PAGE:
The Mars Volta have been fair-to-middling for a while now, so we shouldn’t be too surprised that they’ve called it a day. What is surprising though is the amount of vitriol that Cedric Bixler-Zavala had for his now former bandmate Omar Rodriguez-Lopez. It was the former who broke the news on his Twitter, just 24 hours after Rodriguez-Lopez had announced plans for his new band Bosnian Rainbows.
Bixler-Zavala – who was also with Rodriguez-Lopez in At The Drive-In – sent a series of Tweets announcing the news. “Thank u 2 all VOLTA fans u deserved more especially after the way u rooted for us on this album” he wrote. “I tried my hardest to keep it going. But Bosnian Rainbows was what we all got instead. For the record I tried my hardest to get a full scale North American tour going for Noctourniquet;[The Mars Volta’s last album] but Omar did not want to. ... What am I suppose to do be some progressive house wife that's cool with watching their partner go f*ck other bands? We owe it 2 fans to tour."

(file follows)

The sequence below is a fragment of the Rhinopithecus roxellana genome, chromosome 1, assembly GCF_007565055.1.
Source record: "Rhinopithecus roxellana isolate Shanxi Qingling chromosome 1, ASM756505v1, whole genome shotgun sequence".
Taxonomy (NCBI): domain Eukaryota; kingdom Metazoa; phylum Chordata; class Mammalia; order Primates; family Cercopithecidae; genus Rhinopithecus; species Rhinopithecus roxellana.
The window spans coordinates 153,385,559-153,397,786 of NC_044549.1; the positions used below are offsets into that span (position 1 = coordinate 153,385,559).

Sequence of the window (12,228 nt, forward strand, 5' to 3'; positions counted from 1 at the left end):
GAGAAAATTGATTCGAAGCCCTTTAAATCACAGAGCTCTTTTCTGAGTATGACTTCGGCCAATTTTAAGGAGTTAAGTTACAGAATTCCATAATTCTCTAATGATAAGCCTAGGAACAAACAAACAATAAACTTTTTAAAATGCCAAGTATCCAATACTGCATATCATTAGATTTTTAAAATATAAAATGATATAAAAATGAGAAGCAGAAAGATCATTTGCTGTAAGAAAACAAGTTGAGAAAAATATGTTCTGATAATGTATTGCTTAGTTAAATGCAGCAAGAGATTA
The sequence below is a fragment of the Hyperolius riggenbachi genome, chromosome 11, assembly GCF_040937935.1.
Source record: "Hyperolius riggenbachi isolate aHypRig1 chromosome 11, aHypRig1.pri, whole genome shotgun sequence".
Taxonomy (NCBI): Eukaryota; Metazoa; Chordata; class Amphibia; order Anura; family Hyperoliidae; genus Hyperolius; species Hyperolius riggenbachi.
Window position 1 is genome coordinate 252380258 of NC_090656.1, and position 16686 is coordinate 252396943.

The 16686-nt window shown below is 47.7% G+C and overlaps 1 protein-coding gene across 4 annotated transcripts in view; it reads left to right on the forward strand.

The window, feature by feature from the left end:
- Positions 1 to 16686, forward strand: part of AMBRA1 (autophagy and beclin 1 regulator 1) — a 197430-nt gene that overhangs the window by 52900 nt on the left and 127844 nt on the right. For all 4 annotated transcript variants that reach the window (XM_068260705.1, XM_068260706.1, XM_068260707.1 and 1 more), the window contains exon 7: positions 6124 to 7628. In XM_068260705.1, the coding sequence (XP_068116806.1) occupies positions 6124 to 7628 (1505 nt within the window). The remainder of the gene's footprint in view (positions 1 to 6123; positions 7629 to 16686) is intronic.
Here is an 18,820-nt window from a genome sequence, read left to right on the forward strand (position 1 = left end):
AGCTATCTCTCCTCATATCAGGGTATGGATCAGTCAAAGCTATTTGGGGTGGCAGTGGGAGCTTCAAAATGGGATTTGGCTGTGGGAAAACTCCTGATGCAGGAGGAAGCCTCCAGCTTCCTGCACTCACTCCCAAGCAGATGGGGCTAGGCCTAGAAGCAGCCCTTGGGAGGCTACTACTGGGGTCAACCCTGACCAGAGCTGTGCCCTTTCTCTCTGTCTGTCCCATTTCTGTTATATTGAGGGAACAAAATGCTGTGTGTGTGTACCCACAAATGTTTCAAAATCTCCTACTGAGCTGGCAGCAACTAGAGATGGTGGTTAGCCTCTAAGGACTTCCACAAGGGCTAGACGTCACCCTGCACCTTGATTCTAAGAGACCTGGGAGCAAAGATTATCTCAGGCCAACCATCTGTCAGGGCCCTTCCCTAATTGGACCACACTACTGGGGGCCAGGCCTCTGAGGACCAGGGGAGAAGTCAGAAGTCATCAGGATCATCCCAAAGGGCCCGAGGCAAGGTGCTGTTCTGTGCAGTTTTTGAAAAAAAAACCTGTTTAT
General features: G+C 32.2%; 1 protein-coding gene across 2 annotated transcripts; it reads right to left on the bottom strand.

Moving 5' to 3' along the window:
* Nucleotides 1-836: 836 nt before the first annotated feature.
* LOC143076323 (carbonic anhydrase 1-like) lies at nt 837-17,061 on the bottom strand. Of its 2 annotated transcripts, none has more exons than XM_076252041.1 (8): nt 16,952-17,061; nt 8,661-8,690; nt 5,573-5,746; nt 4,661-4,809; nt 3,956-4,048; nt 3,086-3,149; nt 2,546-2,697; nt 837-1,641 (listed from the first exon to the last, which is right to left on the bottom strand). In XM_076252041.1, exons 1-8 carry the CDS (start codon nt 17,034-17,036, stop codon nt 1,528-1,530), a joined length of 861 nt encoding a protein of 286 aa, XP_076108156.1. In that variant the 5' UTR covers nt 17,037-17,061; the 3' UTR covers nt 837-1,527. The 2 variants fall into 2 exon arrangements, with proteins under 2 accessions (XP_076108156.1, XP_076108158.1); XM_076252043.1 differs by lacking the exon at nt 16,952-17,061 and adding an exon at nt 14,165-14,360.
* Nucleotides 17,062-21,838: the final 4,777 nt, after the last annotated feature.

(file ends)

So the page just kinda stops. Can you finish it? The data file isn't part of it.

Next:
Bixler-Zavala also had words to say about the At The Drive-In summer reunion shows last year. Whilst he flung himself into the live performances with gusto, his guitarist was notable by his subdued demeanour, wearing a baseball cap and turning his back away from the audience for much of the year. “And for the record I'm still in love with ATDI. Proof was in MY performance. I would never get on stage if my heart was else where” the singer wrote in a clear reference to his old band mate. “I have cancelled shows before for knowing full well that my heart was not in it at that moment. Why? Because its an insult to the audience.”
Continue reading: Bitter Twitter Rant Confirms Mars Volta Break-Up
It's been four years since Bedlam in Goliath, the album that spawned the Grammy winning 'Wax Simulacra', the bold cry to the world that prog is not dead. Your contemporary music listener of the day may struggle to believe that prog still has a pulse; despite the success the band achieved at the Grammys, the album was still relatively slated by the hip and trendy music press (Pitchfork gave it a very unflattering 4.3). But, whilst the popular music press may seem to have turned its back on what was possibly the most exciting musical movement ever at its peak in the late 60s and 70s, that hardly means that the world will follow suit and cast bands like The Mars Volta into unknown obscurity.
Continue reading: The Mars Volta, Noctourniquet Album Review